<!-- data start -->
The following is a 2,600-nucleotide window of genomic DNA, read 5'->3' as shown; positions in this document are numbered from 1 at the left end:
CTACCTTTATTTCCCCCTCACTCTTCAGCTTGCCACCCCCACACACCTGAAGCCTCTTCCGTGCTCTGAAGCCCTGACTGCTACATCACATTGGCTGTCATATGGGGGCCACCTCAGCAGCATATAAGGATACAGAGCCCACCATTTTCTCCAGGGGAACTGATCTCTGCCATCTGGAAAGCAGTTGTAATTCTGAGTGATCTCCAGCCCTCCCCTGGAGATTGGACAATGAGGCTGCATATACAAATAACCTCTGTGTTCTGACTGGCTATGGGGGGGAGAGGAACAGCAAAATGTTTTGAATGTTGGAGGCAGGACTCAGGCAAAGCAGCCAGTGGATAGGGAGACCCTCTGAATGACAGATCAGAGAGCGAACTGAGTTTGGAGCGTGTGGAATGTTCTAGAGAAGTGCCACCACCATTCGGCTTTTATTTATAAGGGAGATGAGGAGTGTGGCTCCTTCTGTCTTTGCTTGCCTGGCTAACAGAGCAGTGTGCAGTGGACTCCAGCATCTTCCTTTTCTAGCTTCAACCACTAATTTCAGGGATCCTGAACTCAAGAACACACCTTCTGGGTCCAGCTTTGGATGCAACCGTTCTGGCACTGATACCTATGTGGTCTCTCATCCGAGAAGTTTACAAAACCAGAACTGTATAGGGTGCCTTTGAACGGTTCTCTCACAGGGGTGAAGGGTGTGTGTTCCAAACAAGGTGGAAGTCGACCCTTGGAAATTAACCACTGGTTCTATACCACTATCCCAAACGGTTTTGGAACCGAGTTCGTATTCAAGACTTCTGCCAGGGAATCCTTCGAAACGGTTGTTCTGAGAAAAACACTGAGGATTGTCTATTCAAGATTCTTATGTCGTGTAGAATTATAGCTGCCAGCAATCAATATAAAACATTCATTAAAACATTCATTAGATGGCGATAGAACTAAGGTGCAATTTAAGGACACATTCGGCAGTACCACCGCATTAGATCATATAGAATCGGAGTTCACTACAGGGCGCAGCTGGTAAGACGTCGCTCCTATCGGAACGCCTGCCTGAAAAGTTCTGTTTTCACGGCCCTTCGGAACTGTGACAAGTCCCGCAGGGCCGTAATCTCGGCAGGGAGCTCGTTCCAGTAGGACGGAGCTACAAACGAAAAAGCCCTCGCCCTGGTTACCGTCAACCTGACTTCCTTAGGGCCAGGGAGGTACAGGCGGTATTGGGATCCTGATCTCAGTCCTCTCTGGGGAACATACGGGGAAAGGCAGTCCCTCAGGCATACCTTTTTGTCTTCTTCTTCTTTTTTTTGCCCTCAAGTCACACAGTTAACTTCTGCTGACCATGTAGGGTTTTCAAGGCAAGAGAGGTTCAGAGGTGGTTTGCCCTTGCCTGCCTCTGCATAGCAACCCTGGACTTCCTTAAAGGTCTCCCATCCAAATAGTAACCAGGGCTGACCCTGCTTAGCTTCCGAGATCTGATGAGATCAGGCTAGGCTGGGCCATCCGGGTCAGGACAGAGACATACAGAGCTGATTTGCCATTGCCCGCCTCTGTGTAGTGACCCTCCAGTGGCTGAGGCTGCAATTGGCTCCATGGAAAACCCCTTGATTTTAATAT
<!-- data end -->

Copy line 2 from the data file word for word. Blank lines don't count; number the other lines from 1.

CTACCTTTATTTCCCCCTCACTCTTCAGCTTGCCACCCCCACACACCTGAAGCCTCTTCCGTGCTCTGAAGCCCTGACTGCTACATCACATTGGCTGTCATATGGGGGCCACCTCAGCAGCATATAAGGATACAGAGCCCACCATTTTCTCCAGGGGAACTGATCTCTGCCATCTGGAAAGCAGTTGTAATTCTGAGTGATCTCCAGCCCTCCCCTGGAGATTGGACAATGAGGCTGCATATACAAATAACCTCTGTGTTCTGACTGGCTATGGGGGGGAGAGGAACAGCAAAATGTTTTGAATGTTGGAGGCAGGACTCAGGCAAAGCAGCCAGTGGATAGGGAGACCCTCTGAATGACAGATCAGAGAGCGAACTGAGTTTGGAGCGTGTGGAATGTTCTAGAGAAGTGCCACCACCATTCGGCTTTTATTTATAAGGGAGATGAGGAGTGTGGCTCCTTCTGTCTTTGCTTGCCTGGCTAACAGAGCAGTGTGCAGTGGACTCCAGCATCTTCCTTTTCTAGCTTCAACCACTAATTTCAGGGATCCTGAACTCAAGAACACACCTTCTGGGTCCAGCTTTGGATGCAACCGTTCTGGCACTGATACCTATGTGGTCTCTCATCCGAGAAGTTTACAAAACCAGAACTGTATAGGGTGCCTTTGAACGGTTCTCTCACAGGGGTGAAGGGTGTGTGTTCCAAACAAGGTGGAAGTCGACCCTTGGAAATTAACCACTGGTTCTATACCACTATCCCAAACGGTTTTGGAACCGAGTTCGTATTCAAGACTTCTGCCAGGGAATCCTTCGAAACGGTTGTTCTGAGAAAAACACTGAGGATTGTCTATTCAAGATTCTTATGTCGTGTAGAATTATAGCTGCCAGCAATCAATATAAAACATTCATTAAAACATTCATTAGATGGCGATAGAACTAAGGTGCAATTTAAGGACACATTCGGCAGTACCACCGCATTAGATCATATAGAATCGGAGTTCACTACAGGGCGCAGCTGGTAAGACGTCGCTCCTATCGGAACGCCTGCCTGAAAAGTTCTGTTTTCACGGCCCTTCGGAACTGTGACAAGTCCCGCAGGGCCGTAATCTCGGCAGGGAGCTCGTTCCAGTAGGACGGAGCTACAAACGAAAAAGCCCTCGCCCTGGTTACCGTCAACCTGACTTCCTTAGGGCCAGGGAGGTACAGGCGGTATTGGGATCCTGATCTCAGTCCTCTCTGGGGAACATACGGGGAAAGGCAGTCCCTCAGGCATACCTTTTTGTCTTCTTCTTCTTTTTTTTGCCCTCAAGTCACACAGTTAACTTCTGCTGACCATGTAGGGTTTTCAAGGCAAGAGAGGTTCAGAGGTGGTTTGCCCTTGCCTGCCTCTGCATAGCAACCCTGGACTTCCTTAAAGGTCTCCCATCCAAATAGTAACCAGGGCTGACCCTGCTTAGCTTCCGAGATCTGATGAGATCAGGCTAGGCTGGGCCATCCGGGTCAGGACAGAGACATACAGAGCTGATTTGCCATTGCCCGCCTCTGTGTAGTGACCCTCCAGTGGCTGAGGCTGCAATTGGCTCCATGGAAAACCCCTTGATTTTAATAT